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Dietetic Technicians assist in the assessment, planning, implementation, and evaluation of either nutritional care services or food service management for organizations that prepare meals on a large scale such as hospitals, schools, and other institutions.
Dietetic Technicians may specialize in a particular area of competency, nutritional care or food service management.
Nutritional care technicians may:
Interview patients to obtain and evaluate their diet histories
Observe the food intake of patients
Report the progress and dietary problems of patients to the Dietitian
Assist patients with the planning, selecting, purchasing and preparing of meals that are within the patient's budget and that meet the prescribed diet
Translate the calculated diets into daily menus
Assist hospitalized patients with menu choices that meet diet requirements
Dietetic Technicians who have food service management competency assist with food service operations of geriatric, child care, or other programs. They may:
Develop and/or test products
Procure and store food, supplies, and equipment
Supervise food production and service
Maintain quality control, sanitation and safety standards
Prepare budget data and maintain cost control systems
Select, train, and schedule employees
Implement new food service systems
To view Dietetic Technicians at work click here.
The tools, equipment, and materials used may include:
077.124-010 DIETETIC TECHNICIAN may specialize in a particular area of competency, such as nutritional care or food service management.
Nutritional care technicians work with patients by interviewing them about diet histories; observing their food intake; reporting their progress or dietary problems to the Dietitian; or assisting the patient with planning, selecting, purchasing, and preparing meals.
Dietetic Technicians who have food service management competency assist with food service operations of geriatric, child care, or other programs.
In addition to learning about these specialties, you may also find it helpful to explore the following Career Exploration Scripts:
Dietetic Technicians usually work as a member of a health care team and may supervise food preparation workers. Supervision of Dietetic Technicians may vary: those in nutritional care are supervised by a Dietitian; those in food service management are supervised by an administrator as well as a registered consulting Dietitian.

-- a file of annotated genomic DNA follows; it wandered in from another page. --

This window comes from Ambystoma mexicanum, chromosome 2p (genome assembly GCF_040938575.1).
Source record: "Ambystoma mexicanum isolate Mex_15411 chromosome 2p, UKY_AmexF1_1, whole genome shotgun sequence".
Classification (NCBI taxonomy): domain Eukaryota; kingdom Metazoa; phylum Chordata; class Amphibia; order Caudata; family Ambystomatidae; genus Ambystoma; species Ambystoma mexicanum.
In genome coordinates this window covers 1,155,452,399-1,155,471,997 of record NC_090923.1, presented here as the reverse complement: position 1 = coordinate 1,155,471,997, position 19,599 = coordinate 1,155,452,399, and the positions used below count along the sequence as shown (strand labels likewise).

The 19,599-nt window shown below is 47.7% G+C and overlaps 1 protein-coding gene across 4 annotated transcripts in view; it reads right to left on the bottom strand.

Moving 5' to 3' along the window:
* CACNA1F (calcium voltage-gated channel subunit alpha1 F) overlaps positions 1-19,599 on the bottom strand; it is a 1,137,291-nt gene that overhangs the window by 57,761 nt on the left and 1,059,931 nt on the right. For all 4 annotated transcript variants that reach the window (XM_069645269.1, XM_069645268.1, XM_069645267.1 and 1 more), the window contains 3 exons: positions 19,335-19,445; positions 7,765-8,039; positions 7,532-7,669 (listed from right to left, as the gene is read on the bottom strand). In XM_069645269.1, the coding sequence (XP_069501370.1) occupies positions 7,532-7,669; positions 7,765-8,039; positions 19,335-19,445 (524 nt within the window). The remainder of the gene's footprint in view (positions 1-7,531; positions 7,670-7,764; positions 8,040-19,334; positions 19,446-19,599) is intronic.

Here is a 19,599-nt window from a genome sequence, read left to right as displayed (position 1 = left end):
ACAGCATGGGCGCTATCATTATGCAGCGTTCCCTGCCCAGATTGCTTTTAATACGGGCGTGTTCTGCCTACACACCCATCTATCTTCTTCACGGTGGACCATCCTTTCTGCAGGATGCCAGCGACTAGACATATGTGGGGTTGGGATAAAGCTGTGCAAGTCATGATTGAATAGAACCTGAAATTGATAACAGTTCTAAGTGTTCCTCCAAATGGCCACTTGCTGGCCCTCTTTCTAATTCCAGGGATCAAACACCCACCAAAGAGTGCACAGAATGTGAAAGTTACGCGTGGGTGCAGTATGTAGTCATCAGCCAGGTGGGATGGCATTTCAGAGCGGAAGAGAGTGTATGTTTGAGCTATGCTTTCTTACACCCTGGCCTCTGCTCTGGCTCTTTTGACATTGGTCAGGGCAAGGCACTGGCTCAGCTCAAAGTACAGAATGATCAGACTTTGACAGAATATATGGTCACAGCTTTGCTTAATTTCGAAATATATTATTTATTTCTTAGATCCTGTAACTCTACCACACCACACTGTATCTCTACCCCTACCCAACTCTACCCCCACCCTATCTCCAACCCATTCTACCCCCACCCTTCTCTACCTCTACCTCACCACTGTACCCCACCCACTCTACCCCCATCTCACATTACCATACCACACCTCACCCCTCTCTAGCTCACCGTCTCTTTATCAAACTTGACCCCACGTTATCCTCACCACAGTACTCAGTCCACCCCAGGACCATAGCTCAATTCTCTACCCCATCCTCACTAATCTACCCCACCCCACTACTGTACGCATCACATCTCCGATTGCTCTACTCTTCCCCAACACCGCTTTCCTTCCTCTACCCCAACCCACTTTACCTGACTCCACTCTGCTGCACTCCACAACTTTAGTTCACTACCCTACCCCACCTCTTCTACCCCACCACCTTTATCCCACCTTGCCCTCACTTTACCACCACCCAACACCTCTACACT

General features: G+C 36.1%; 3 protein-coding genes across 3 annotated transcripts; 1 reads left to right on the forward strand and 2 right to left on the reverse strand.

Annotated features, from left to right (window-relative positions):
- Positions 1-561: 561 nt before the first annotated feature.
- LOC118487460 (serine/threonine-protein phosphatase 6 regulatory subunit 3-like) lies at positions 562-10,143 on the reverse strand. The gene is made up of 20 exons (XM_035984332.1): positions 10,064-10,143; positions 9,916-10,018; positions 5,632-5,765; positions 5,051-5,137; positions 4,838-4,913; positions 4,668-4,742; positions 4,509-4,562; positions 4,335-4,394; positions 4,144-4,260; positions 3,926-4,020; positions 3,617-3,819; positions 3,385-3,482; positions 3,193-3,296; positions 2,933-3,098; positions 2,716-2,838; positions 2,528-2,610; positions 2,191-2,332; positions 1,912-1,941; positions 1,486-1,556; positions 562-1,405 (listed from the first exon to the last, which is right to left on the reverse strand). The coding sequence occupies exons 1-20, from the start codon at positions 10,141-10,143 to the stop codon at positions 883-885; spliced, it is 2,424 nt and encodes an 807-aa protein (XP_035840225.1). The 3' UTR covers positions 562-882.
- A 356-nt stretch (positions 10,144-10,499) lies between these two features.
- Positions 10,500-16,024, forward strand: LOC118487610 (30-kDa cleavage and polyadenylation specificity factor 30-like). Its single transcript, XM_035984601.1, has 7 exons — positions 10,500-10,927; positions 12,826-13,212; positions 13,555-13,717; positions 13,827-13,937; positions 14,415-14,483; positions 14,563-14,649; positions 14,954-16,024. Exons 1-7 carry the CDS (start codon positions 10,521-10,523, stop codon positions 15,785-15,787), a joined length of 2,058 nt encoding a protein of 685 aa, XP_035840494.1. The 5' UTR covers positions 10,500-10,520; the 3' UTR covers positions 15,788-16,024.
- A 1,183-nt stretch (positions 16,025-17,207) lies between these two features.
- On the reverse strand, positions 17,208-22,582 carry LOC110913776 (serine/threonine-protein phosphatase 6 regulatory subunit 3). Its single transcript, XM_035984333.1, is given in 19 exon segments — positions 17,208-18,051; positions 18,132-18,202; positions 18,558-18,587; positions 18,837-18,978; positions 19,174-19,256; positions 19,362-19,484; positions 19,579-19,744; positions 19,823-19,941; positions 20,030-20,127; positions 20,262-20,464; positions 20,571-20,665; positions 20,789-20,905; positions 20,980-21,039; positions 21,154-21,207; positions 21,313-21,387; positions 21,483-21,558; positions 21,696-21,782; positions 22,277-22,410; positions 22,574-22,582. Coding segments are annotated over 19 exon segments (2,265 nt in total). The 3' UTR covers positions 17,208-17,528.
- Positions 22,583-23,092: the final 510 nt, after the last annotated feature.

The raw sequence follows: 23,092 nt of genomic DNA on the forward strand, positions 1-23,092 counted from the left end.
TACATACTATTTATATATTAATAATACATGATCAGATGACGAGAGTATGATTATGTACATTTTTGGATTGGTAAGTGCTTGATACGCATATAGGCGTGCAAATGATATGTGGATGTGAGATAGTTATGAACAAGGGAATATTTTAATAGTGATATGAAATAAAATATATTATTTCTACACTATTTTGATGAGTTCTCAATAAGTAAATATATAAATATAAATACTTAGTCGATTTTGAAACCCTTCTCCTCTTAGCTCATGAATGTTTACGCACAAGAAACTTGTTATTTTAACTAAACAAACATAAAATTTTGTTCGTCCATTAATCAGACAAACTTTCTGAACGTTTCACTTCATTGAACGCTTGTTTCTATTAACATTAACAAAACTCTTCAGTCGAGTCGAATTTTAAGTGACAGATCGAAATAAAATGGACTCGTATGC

They may work in dietary departments in health care facilities which are generally clean, well lighted, well ventilated, and located near the kitchen area. Those who work in kitchens and serving areas, which may be noisy and humid, must follow safety rules to avoid injury from hot foods and equipment.
Dietetic Technicians in food service administration usually work a 5- day, 40-hour week, however, weekend, holiday, and shift work, as well as irregular hours, may be expected. Shifts are usually 8 hours long and workers on each shift are responsible for preparing one major meal.
Nutritional care technicians may be required to make home visits to patients.
They may join professional associations such as the American Dietetic Association. Those who are union members must pay periodic dues.
You Should Prefer:
You Should Be Able To:
Math Problem You Should Be Able to Solve:
If a 4 ounce piece of meat equals 110 calories, how many calories are in a 12 ounce piece of the same meat?
Reading Example You Should Be Able to Read and Comprehend:
Dietary fibers are the parts of plant food that cannot be digested by humans. In the past, fiber was called roughage or bulk.
Writing Example You Should Be Able to Produce:
You should be able to write a report explaining a diet that is needed and the benefits that will occur from this diet.
Thinking Skill You Should Be Able to Demonstrate:
You should be able to look at a person's diet records and then decide the best diet for them.
Most employers prefer applicants who are graduates of an Associate Degree program that is approved by the American Dietetic Association.
NOTE: An Associate Degree (two years of study beyond High School) may qualify a person for this occupation.
The following education and preparation opportunities are helpful in preparing for occupations in this Career Exploration Script: